I just can’t. The Planned Parenthood sting operation videos. The GOP debates earlier in the month. I can’t bring myself to watch them. I used to jump without hesitation into the thick of the most vitriolic political exchanges and stand my self-righteous ground with the best of them, but I just can’t anymore.
I can’t. And I won’t. I do recognize that when I choose to tune out the noise of public debate, I am opting out of the conversation, at least in part. I shouldn’t be commenting directly on events of which I am not aware and informed. Nor should anyone else for that matter. I do end up relying on a community of commentators to fill in what I’ve missed by not watching.
This is in part an act of personal self-preservation, but it also an attempt to redirect my energy toward a more compassionate response. I know how riled up I get when I consume inflammatory media, even the kind that supports my point of view. More often than not it leads me to bring something to the public conversation that is not from my highest sense of self. The adrenaline of “fight-or-flight” kicks in, and I start acting from a place of fear. I dehumanize people who don’t agree with me by lashing out in unkind, below-the-belt ways.
In other words, I am part of the problem. I’m prone to the defensiveness that leads to the dismantling of civility we all encounter online and beyond.
For nearly ten years I’ve been working with faith communities and religious leaders on why it is so important for us to care about reproductive health. When I first began researching disparities in maternal and child health outcomes among communities of color and those living in poverty, I was outraged that more wasn’t being done in faith communities to name these injustices and advocate for the sacred worth of those living at the margins. It’s a classic story of asking the Creator, “Where are all the people to do ____?” and realizing the answer is, “That would be you, my child.”
As I would later learn, though, the call to be an advocate isn’t just about the content. The call is equally about the approach. When I get on my egocentric high-horse about my views, as theologically grounded as I believe them to be, or when I get so caught up in drawing lines in the sand, I do nothing to bring about a more just, compassionate world for the people I’m called to love. In order for me to embody the spirit of understanding in my work, I have to remove myself from situations that play into my argumentative, competitive nature.
I get that people can make a theological case for taking a much different approach from what I am advocating here, and argue that by not watching myself, I am simply dodging instances when my deeply held beliefs would be challenged. Some might accuse of me of acting cowardly.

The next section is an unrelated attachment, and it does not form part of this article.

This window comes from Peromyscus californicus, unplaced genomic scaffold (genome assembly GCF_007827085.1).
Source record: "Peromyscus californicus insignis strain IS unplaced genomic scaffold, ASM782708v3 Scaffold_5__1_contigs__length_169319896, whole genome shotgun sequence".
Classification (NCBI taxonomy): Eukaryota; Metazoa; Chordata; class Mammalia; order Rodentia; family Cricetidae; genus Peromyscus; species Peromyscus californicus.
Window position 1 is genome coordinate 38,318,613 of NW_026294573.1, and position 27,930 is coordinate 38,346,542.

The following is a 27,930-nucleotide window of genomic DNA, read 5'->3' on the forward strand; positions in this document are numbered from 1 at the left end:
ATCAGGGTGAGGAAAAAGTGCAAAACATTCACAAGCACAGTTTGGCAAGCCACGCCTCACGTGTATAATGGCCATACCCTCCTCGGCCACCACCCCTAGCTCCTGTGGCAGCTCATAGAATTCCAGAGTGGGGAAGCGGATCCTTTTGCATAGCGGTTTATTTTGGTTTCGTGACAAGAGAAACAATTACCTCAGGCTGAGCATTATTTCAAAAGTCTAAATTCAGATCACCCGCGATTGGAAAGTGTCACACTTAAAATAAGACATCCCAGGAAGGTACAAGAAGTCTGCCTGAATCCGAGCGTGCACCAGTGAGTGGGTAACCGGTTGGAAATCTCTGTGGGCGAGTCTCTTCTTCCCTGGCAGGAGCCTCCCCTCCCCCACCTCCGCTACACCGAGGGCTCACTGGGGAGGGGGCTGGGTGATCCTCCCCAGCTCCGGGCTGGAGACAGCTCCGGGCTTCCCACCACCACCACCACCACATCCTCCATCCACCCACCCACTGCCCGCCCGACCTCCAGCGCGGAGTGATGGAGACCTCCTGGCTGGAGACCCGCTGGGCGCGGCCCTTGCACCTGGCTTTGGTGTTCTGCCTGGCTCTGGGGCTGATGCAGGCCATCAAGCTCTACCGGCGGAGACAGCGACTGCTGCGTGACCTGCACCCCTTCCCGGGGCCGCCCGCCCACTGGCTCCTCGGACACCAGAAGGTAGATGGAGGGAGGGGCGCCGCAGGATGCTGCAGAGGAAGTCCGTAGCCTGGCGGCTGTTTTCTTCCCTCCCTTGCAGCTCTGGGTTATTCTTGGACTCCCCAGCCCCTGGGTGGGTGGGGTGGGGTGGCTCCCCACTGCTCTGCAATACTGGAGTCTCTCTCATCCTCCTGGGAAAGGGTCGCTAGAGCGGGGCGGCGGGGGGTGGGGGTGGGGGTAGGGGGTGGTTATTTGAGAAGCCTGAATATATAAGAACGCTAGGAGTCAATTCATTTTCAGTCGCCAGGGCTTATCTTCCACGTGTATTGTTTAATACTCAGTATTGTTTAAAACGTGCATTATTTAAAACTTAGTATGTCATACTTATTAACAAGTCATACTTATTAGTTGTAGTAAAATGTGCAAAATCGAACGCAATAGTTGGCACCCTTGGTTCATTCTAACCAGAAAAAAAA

The truth is that I have grown weary of asserting my call to the work of reproductive justice as morally justifiable to those who oppose me. I’ve spent more time and energy getting caught up in this distraction than I’d like to admit, but I’m slowly learning to let go of this need to be understood by everyone. In so doing I’m also able to release my certainty that I’m right and regain my focus on the call to love.
Taking this stance of disengagement will probably bother folks on all sides of the issues about which I care deeply. Maybe it will be seen as a sign of weakness, or that I’m losing my conviction. But my hope is that by distancing myself from debate, I will open up space within myself for more thoughtful conversations with those who desire to create a more just, compassionate world, even if we disagree about how to accomplish that. I dare to dream that it’s possible.
Katey Zeh, M.Div is a strategist, writer, and educator who inspires intentional communities to create a more just, compassionate world through building connection, sacred truth telling, and striving for the common good. In 2010 Zeh launched the first and only denominationally-sponsored advocacy campaign focused on improving global reproductive health for The United Methodist Church. She has written extensively about global maternal health, family planning, and women’s sacred worth for outlets including the Huffington Post, Religion Dispatches, Response magazine, the Good Mother Project, Mothering Matters, the Journal for Feminist Studies in Religion, and the United Methodist News Service. Find her on Twitter at @ktzeh or on her website www.kateyzeh.com.